Von Herrmann examines the politics of state and federal gambling policy, particularly policies relating to casinos and state lotteries. She considers gambling policy from a variety of perspectives, including the politics of adoption, the state and federal governments' role in policy formation and implementation, and the broad economic and social impact questions related to gambling. The inclusion of several state case studies provides insight into the largely successful reshaping of Americans' image of gambling--from seedy, sinful, and corrupt behavior to a benign, pleasurable entertainment experience--which ultimately has led to widespread availability.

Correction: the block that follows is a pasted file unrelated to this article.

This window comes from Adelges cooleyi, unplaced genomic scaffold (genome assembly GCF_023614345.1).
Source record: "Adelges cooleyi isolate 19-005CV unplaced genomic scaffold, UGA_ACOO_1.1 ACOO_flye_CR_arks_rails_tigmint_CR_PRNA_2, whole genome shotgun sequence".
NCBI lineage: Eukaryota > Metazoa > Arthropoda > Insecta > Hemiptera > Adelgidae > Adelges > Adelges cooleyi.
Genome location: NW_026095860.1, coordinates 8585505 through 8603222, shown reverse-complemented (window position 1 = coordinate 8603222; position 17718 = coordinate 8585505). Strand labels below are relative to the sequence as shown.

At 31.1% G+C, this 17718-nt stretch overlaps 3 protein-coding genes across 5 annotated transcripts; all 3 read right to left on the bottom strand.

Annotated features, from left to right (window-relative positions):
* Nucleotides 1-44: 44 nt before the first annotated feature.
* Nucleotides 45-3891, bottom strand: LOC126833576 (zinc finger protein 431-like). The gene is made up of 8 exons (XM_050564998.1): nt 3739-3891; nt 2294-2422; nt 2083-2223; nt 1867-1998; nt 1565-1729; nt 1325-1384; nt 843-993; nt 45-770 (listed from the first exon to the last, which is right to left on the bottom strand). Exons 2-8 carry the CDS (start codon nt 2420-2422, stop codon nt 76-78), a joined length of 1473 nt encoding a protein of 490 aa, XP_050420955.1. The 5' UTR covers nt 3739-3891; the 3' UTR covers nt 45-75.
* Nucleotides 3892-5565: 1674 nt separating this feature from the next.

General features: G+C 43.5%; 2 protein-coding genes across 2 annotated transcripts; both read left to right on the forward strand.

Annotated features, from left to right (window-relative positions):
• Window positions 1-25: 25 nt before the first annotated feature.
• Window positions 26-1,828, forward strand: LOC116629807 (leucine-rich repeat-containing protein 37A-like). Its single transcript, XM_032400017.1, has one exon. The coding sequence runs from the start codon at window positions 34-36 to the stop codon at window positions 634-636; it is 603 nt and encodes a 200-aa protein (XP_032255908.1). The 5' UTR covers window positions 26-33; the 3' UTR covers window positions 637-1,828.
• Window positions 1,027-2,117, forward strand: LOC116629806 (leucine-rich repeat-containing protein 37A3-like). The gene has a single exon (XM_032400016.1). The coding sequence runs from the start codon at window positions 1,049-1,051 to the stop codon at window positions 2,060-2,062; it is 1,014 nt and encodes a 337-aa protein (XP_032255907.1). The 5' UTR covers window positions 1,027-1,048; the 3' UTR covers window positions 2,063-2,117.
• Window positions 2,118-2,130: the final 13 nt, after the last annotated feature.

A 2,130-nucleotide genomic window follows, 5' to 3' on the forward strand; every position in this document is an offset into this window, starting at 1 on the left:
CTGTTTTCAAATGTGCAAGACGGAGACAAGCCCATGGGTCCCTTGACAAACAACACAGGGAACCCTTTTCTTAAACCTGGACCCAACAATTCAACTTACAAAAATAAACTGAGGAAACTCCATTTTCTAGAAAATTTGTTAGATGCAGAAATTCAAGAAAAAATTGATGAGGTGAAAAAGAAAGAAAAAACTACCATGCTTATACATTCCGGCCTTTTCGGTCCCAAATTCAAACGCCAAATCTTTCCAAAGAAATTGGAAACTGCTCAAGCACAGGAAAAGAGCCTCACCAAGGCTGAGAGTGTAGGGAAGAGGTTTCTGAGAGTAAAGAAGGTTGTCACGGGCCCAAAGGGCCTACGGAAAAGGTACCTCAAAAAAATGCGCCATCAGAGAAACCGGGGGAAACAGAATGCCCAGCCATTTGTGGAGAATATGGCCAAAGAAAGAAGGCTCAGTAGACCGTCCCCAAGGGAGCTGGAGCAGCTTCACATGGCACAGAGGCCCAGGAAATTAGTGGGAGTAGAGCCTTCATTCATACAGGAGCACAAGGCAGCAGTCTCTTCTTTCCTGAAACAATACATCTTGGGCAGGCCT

While many have asserted that gambling policy fits well within the political models of morality politics, von Herrmann challenges this notion. Noting that true consensus has not been achieved in the area of gambling policy, she shows how supporters' economic arguments and opponents' moral concerns have effectively bifurcated the current debates on gambling policy; gambling is now viewed by many in two distinct and separate bodies of thought. As she observes, the challenge for the future of gambling policy is to find ways to bridge the gap. Of particular interest to scholars, students, and other researchers involved with public policy, particularly that relating to gambling.